Pass The SALT 2022

Finally! After two years! We had the chance to go to the conference on Monday to enjoy the northern sun and the talks offered by Pass The SALT. The conference divides each day into themes and everyone can find something to talk about in his or her favorite field, but also discover topics outside of his or her own perimeter. A good approach and good discoveries this year!

Monday : Cryptography / OS

Mattermost End-to-End Encryption plugin

The first technical conference of this edition was about the development of an e2e plugin for Mattermost by Adrien Guinet & Angèle Bossuat. The speakers were able to come back to the problems encountered, the tracks and solutions retained and finally the solution retained. This plugin is a real plus for communications using Mattermost and finally guarantees encryption and authenticity of messages! This plugin can be downloaded on GitHub , as well as its source code in go under Apachev2 license.

CryptPad : a zero knowledge collaboration platform

This was followed by a presentation of Cryptpad by Ludovic Dubost. Cryptpad is a suite of online tools under AGPLv3 license that can easily replace Google Doc, based on an online instance of onlyoffice. In addition to this, there is a collaborative pad, kanban, etc. One of the main advantages, apart from the particularly nice interface, is the use of end-to-end encryption and the possibility to use already deployed instances.
You can try it using instances listed on https://cryptpad.org/.

Dataflow tabular charts – a presentation tool for security architects

The last presentation of this theme was proposed by Yves Rutschle who explained the birth and the functioning of the dtc.pl tool. This solution, in addition to teaching us that people are still using perl in 2022, allows mapping the coverage of assets in the framework of risk identification.
The graph approach allows to quickly visualize the coverage and the developed language seems to be useful to adapt and update the information.

Sandboxing your application with Landlock, illustration with the p7zip case

The first talk of the OS session is about LandLock, a C++ library to limit the impact of an attacker on the system in the case of binary exploitation. Acting like SELinux, e.g. adding a right overlay to limit access to resources, Landlock is not located at the system level but in the application itself. Mickaël Salaün then demonstrated an example by applying this library to p7zip to illustrate the ACL mechanism in action.

Building operating systems optimized for containers, from IoT to desktops and servers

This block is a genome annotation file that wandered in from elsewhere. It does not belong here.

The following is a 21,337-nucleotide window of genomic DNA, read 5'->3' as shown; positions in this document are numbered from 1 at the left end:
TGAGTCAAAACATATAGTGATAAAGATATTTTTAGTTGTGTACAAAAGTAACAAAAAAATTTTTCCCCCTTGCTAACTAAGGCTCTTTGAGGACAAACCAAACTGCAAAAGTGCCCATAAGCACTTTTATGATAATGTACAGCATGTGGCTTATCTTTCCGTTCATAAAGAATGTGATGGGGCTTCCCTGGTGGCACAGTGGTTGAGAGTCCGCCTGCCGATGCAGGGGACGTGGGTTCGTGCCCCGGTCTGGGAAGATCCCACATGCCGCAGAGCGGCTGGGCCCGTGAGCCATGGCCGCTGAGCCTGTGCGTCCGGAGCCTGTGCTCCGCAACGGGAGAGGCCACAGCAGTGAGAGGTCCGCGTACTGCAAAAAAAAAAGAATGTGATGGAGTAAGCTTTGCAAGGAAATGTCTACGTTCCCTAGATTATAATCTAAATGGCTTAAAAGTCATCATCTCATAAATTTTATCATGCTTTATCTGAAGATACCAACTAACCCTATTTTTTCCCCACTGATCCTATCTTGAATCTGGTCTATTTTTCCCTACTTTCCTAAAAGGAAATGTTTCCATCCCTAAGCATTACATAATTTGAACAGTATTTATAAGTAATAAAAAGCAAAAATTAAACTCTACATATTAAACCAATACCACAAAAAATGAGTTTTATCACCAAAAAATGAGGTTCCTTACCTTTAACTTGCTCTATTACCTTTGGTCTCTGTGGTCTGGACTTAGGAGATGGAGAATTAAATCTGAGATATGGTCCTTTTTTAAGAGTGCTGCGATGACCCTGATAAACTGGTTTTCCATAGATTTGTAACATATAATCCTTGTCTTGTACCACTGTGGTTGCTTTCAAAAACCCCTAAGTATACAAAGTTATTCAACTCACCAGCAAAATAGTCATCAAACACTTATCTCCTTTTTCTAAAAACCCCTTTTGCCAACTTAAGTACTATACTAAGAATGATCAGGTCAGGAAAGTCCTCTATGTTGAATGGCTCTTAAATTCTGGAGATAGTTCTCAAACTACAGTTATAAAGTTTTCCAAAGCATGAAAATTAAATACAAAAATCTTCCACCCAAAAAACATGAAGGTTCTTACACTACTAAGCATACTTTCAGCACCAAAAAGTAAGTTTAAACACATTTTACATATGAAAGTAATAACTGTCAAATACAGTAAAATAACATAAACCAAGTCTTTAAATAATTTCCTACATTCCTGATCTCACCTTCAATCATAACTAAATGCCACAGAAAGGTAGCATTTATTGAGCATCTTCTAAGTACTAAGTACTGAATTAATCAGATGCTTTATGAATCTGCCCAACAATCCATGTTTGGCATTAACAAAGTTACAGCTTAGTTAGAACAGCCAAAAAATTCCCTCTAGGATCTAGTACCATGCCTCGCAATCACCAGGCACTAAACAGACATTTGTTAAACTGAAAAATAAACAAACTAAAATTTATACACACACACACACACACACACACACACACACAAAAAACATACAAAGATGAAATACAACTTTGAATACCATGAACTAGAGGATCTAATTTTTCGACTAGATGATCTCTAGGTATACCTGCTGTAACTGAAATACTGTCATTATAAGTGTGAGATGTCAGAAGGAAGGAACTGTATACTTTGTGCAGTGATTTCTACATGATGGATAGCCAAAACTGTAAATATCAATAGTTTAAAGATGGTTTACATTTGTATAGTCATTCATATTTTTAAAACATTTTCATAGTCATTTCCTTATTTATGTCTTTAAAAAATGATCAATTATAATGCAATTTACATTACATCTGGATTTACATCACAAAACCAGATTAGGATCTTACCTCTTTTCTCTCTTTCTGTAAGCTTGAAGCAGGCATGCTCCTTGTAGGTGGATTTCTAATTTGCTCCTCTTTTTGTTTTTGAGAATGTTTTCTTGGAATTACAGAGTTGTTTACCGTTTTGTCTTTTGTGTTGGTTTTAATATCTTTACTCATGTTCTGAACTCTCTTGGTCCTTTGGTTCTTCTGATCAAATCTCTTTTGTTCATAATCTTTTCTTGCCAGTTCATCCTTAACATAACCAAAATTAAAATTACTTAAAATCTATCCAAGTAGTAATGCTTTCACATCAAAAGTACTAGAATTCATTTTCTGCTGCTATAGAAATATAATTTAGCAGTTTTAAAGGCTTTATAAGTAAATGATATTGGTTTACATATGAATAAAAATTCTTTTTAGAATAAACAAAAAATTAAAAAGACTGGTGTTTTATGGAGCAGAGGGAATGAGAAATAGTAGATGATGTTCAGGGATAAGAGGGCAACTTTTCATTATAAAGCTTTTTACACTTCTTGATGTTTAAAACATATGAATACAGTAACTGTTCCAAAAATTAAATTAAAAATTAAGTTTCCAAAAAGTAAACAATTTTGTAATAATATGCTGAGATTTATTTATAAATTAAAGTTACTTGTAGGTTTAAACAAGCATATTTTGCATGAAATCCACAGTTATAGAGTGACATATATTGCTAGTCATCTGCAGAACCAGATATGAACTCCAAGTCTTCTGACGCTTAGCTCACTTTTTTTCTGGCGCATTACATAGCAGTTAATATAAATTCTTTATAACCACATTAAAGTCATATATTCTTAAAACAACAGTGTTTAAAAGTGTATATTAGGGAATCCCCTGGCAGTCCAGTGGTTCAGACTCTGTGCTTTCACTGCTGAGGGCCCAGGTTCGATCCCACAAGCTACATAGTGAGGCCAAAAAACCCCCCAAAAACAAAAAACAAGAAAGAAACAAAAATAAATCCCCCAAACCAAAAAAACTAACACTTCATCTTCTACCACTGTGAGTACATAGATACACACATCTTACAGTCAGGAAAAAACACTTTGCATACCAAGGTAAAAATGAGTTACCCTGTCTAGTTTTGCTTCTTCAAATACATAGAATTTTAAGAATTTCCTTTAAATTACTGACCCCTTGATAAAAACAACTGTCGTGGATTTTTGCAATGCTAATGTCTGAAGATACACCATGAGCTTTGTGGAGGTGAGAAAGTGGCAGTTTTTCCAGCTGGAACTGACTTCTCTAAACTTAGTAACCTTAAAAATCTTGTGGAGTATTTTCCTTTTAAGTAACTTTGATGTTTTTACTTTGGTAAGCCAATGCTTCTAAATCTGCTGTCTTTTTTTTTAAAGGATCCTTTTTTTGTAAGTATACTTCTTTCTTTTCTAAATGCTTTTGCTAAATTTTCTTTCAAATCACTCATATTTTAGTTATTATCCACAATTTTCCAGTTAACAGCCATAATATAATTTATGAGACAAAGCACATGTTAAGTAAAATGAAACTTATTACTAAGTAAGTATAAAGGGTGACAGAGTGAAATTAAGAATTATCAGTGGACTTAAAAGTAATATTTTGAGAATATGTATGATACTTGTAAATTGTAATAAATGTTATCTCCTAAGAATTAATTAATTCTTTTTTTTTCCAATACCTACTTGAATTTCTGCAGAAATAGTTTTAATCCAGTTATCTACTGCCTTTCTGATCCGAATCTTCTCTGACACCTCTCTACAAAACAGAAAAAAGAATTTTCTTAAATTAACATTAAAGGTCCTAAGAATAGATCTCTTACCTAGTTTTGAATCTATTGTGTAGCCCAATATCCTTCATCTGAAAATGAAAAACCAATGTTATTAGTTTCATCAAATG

To end this first day, Timothy Ravier presented the approach proposed by Fedora to limit the compromise of systems by offering pre-configured images with limited repositories to avoid certain attacks. These principles were illustrated by the Fedora IoT, Fedora CoreOS and Fedora Silverblue/Kinoite projects


Tuesday : Network / Hardware / Reverse engineering

sslh – an application-level protocol multiplexer

This morning dedicated to the network started with the presentation of the sslh project, a multiplexer written by Yves Rutschle who initially wanted to continue to consult his mails via his ssh client despite the restrictions in place on outgoing connections. 15 years later, sslh supports many protocols and allows to set up a whole set of rules to bypass firewalls that are a bit too restrictive!

Write faster Suricata signatures easier with Suricata Language Server

Eric Leblond then went on to talk about Suricata Language Server, a module to assist in writing rules by adding autocompletion to IDEs. The project is available for classic editors, neovim, vscode, etc. under the GNU/Gpl v3 license.

Building on top of Scapy: what could possibly go wrong?

To conclude the presentations concerning the network, Claire Vacherot presented a tool that is placed on top of scapy in order to free itself from its constraints, while taking advantage of its evolution. To achieve this result, Bof overloads the field types dynamically and thus makes it possible to generate invalid messages to fuzz the industrial procoles. Bof+Scapy is presented as a first step for the development of future tools on this topic.

Use of Machine and Deep Learning on RF Signals

After a short break to enjoy Chamonix and coffee, Sébastien Dudek presented an approach to categorize radio signals based on machine learning and deep learning. After a reminder of the different principles that constitute the software radio, an explanation of the approach via the creation of training sets and the creation of classification rules was presented, as well as the first results obtained

Ethics in cyberwar times

This morning concluded with the presentation of Ivan Kwiatkowski’s KeyNote entitled Ethics in cyberwar times (or rather cyber-Ethics in war times as he himself says). This presentation opens up lines of thought on the positioning of the various stakeholders in cybersecurity and their ethics. The goal of this presentation was not to blame or praise the different actors, but to bring some reflexions, notably on the following question: is it possible to remain neutral during a cyber-war?